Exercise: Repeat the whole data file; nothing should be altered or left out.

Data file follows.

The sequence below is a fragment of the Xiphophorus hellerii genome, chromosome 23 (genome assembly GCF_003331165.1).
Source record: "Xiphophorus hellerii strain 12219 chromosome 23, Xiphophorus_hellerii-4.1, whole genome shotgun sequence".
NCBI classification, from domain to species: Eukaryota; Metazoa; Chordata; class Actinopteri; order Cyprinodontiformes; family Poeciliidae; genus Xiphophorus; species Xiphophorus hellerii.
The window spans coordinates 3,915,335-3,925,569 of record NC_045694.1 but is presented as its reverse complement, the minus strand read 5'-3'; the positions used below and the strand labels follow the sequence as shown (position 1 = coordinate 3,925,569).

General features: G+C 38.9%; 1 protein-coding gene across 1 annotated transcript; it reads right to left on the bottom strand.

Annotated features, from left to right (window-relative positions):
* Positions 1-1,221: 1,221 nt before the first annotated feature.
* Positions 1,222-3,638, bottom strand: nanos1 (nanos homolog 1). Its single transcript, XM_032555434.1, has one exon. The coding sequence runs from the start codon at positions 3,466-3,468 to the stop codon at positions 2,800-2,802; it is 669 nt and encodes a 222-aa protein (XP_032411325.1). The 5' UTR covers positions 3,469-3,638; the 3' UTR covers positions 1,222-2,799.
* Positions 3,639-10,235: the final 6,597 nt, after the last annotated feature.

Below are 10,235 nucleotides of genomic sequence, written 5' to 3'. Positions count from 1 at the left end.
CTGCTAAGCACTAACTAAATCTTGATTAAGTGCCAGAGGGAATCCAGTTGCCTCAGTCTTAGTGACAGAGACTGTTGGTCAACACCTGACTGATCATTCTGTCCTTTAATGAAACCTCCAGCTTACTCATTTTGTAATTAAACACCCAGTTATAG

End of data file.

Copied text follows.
The sequence below is a fragment of the Xiphophorus hellerii genome, chromosome 23 (genome assembly GCF_003331165.1).
Source record: "Xiphophorus hellerii strain 12219 chromosome 23, Xiphophorus_hellerii-4.1, whole genome shotgun sequence".
NCBI classification, from domain to species: Eukaryota; Metazoa; Chordata; class Actinopteri; order Cyprinodontiformes; family Poeciliidae; genus Xiphophorus; species Xiphophorus hellerii.
The window spans coordinates 3,915,335-3,925,569 of record NC_045694.1 but is presented as its reverse complement, the minus strand read 5'-3'; the positions used below and the strand labels follow the sequence as shown (position 1 = coordinate 3,925,569).

General features: G+C 38.9%; 1 protein-coding gene across 1 annotated transcript; it reads right to left on the bottom strand.

Annotated features, from left to right (window-relative positions):
* Positions 1-1,221: 1,221 nt before the first annotated feature.
* Positions 1,222-3,638, bottom strand: nanos1 (nanos homolog 1). Its single transcript, XM_032555434.1, has one exon. The coding sequence runs from the start codon at positions 3,466-3,468 to the stop codon at positions 2,800-2,802; it is 669 nt and encodes a 222-aa protein (XP_032411325.1). The 5' UTR covers positions 3,469-3,638; the 3' UTR covers positions 1,222-2,799.
* Positions 3,639-10,235: the final 6,597 nt, after the last annotated feature.

Below are 10,235 nucleotides of genomic sequence, written 5' to 3'. Positions count from 1 at the left end.
CTGCTAAGCACTAACTAAATCTTGATTAAGTGCCAGAGGGAATCCAGTTGCCTCAGTCTTAGTGACAGAGACTGTTGGTCAACACCTGACTGATCATTCTGTCCTTTAATGAAACCTCCAGCTTACTCATTTTGTAATTAAACACCCAGTTATAG